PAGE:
The Louvre is the world’s largest museum and houses one of the most impressive art collections in history. But before we get to that, I have to say that the Louvre’s architecture itself is quite impressive. The Louvre was originally built as a fortress in 1190, but was reconstructed in the 16th century to serve as a royal palace – Nearly every French monarch expanded it – putting their own touch on it. In the late 1600’s when Louis XIV moved the royal residence to Versailles, the Louvre became home to various art academies & began offering regular exhibitions of its members’ works. (fun fact Louis XIV & his wife, Marie Antoinette were later beheaded at Tuilleries Palace adjacent to the Louvre) The National Assembly opened the Louvre as a museum in the 1700’s and it has more or less grown and expanded but stayed a museum until current day.
Now those glass pyramids – were they always there? – They were added in 1983, at that time the Louvre underwent a renovation plan known as the Grand Louvre, according to History.com. Part of the renovations plans called for a new design for the main entrance. Architect I.M. Pei was awarded the project, and he designed the underground lobby and modern glass pyramid structure in the courtyard that we see today. (interestingly enough during our most recent visit to the Louvre for the photos above we learned that I.M Pei passed away at 102. You can learn more about him here and here. I will forever cherish our photos taken that day, as many were visiting to pay remembrance to him at this iconic location entrance he designed.
ok . ok. enough out the structure itself, lets discuss the museum and my tips for visiting..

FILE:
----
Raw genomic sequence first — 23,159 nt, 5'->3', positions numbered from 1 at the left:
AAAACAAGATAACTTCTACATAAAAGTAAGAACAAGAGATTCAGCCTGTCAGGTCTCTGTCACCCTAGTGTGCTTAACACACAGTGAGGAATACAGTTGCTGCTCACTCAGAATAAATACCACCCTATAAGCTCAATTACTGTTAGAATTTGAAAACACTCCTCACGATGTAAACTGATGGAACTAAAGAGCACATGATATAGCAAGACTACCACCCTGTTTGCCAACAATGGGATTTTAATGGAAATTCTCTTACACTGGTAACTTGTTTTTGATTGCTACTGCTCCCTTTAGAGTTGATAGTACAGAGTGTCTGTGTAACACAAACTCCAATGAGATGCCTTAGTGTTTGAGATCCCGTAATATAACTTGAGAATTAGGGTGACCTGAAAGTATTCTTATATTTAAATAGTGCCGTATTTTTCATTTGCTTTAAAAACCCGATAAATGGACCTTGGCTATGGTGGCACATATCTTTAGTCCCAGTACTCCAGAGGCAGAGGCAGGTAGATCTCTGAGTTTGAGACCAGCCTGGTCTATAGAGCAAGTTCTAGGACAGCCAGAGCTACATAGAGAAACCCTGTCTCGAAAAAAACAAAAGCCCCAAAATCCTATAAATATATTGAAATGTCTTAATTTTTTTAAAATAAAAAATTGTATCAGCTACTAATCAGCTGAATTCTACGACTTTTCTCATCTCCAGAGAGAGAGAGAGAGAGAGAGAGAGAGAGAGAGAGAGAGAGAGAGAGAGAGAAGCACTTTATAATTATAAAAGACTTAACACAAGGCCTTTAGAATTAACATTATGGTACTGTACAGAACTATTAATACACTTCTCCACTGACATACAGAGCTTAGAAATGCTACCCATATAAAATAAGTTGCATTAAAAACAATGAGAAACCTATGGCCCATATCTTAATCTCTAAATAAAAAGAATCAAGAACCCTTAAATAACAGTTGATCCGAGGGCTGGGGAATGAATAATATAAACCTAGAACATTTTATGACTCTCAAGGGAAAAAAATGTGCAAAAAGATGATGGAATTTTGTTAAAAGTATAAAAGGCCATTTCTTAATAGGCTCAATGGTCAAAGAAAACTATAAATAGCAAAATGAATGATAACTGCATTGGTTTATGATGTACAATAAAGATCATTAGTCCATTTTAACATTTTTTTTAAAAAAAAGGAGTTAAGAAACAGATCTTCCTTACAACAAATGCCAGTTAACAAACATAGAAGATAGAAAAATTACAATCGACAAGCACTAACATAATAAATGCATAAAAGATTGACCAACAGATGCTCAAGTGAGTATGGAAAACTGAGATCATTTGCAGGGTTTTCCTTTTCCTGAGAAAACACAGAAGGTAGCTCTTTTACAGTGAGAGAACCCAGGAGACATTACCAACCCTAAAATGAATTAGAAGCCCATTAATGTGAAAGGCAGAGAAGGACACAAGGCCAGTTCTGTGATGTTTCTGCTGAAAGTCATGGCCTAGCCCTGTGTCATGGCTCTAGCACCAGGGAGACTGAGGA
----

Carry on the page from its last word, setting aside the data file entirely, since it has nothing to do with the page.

Take the Metro & get off at Palais Royal-Musée du Louvre (Line 1)
- The Louvre is open every day but Tuesday and the following holidays: Christmas Day, New Year’s Day & International Workers’ Day (May 1). The hours are: Monday, Thursday, Saturday, and Sunday from 9 a.m. to 6 p.m., and Wednesday and Friday from 9 a.m. to 9:45 p.m.
- I suggest NOT visiting on Monday. Most Parisian museums are closed on Mondays, not Tuesdays like the Louvre – thus the Louvre becomes quite busy as it is the only one open. If you have to visit on Monday- just make sure you have a plan, and come with patience.
- Avoid the lines and purchase tickets online
- Another tip to avoid lines is: Use a secondary entrances. In the past we have used the Porte des Lions entrance (update: as of 2019 this entrance is closed during renovations) With the above being closed we were directed to the Porte de Richelieu entrance (here we found an alternative entrance that can be used for individuals & groups) There are quite a few other entrances available – all of which will be quicker than the main entrance do your research & avoid the line.
- Because of its size of the collections housed at the Louvre, it is impossible to see the entirety of the Louvre in one visit – use the resources available on the official site to determine what you want to see and map out a plan before going. Might I suggest for a first time visitor the Masterpieces Visitor Trail,” timed at about 90 minutes and covering the 10 most famous works – I used this during my first visit & was glad I did.
- Suggestions for what to see: Of course you will want to see the famous pieces the Louvre is known for: Mona Lisa (disclaimer there will be large crowds & she is way smaller than I had imagined), Venus de Milo (one of if not the most famous Greek statues), The winged Victory of Samothrace, Coronation of Napoleon (this piece is incredible in size 33 feet by 20 feet, and in detail)
- Bring your camera – yes the Louvre allows photography (with some exceptions of course) I definitely snapped some photos each trip along with the name of the piece – this not only allowed me to research the pieces further when I got home but allowed me to share my favorite pieces/exhibits with loved ones.
I must admit even with the tips above and several trips to the Louvre there are many collections I haven’t seen – not to mention the visiting exhibits and artists. I can’t wait until our next trip back – as I am of course always dreaming and thinking about what I want to see next….